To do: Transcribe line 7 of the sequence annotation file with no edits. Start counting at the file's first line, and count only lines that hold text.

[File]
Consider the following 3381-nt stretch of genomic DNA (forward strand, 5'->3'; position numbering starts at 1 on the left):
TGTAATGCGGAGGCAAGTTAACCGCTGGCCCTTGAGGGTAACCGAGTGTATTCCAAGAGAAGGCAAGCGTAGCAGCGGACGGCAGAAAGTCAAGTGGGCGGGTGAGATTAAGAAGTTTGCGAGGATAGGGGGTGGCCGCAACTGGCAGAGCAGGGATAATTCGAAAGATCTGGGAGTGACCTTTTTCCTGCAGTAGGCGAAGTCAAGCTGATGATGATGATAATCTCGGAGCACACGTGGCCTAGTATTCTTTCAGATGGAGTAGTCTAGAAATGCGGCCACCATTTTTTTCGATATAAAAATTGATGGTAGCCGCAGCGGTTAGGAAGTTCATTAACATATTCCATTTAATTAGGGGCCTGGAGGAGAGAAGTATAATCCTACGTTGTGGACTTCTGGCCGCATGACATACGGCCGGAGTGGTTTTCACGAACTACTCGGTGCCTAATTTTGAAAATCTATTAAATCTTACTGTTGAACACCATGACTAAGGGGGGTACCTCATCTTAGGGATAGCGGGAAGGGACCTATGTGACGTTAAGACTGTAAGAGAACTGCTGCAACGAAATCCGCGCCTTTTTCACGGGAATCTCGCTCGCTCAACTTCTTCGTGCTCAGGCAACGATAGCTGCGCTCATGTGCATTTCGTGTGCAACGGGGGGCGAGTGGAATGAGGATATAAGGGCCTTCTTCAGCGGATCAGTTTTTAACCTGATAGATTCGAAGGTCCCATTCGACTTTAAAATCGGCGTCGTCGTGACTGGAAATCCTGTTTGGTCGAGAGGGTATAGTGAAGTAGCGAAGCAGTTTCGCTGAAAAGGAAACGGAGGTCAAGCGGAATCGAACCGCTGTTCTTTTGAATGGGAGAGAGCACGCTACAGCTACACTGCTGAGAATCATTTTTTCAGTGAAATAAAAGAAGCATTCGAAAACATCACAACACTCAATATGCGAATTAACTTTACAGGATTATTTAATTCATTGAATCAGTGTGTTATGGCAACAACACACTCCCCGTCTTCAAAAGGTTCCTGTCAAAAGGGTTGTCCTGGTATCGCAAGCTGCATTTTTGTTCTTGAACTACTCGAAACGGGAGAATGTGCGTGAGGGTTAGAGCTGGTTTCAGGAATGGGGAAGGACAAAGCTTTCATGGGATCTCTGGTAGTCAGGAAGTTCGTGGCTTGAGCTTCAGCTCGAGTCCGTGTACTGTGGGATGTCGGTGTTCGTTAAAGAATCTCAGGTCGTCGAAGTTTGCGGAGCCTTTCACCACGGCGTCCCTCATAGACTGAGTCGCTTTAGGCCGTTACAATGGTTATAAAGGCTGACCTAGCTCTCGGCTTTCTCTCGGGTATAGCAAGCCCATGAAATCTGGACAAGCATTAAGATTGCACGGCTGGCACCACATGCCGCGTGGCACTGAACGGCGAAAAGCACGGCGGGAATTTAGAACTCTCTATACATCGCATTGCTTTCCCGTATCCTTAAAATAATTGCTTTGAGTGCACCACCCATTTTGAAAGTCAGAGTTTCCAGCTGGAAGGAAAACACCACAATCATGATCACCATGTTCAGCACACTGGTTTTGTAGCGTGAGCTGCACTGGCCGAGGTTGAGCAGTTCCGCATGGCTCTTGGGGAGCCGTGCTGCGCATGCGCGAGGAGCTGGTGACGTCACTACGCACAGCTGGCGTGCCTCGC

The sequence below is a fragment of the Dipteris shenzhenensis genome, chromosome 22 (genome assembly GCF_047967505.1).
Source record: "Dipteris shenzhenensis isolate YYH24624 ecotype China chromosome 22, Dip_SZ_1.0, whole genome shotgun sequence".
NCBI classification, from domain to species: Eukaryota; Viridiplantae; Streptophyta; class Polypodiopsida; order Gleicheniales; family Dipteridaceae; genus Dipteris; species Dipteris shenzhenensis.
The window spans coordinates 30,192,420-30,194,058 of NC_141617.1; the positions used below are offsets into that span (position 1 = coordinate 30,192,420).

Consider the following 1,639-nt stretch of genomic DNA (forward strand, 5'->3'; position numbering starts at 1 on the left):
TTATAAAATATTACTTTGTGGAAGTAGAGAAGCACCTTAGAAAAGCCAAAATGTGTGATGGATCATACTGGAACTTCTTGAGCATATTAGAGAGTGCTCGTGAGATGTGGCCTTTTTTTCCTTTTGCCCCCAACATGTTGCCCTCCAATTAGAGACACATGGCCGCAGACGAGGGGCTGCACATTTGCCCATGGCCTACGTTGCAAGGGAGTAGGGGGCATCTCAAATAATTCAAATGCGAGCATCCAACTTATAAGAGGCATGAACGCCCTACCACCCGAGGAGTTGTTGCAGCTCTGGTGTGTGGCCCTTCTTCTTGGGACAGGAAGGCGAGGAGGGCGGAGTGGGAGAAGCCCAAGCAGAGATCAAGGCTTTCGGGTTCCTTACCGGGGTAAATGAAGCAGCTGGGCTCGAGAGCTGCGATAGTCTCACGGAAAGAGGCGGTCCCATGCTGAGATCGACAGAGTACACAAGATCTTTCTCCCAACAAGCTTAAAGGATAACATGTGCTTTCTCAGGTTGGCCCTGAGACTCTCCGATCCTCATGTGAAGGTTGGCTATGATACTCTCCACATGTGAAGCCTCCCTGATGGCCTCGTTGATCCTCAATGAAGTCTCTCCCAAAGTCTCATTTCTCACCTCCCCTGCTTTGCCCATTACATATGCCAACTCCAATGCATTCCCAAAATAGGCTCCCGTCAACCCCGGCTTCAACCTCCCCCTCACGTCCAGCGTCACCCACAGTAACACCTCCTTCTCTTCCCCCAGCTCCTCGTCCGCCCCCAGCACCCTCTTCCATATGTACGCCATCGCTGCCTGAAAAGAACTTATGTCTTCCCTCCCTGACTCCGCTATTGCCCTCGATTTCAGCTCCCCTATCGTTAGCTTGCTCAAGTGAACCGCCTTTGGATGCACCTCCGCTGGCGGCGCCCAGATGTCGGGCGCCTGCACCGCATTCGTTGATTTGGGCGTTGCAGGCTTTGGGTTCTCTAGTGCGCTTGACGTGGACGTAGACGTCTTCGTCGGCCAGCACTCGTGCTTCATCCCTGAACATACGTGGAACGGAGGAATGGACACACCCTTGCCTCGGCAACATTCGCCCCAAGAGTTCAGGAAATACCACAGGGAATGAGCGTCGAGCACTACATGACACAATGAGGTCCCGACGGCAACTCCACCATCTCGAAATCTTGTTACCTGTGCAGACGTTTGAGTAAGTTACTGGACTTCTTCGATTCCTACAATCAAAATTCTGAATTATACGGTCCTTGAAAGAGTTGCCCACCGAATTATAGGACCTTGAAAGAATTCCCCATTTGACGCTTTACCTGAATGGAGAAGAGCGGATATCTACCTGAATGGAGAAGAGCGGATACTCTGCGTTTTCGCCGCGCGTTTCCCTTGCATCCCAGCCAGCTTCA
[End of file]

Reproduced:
Consider the following 1,639-nt stretch of genomic DNA (forward strand, 5'->3'; position numbering starts at 1 on the left):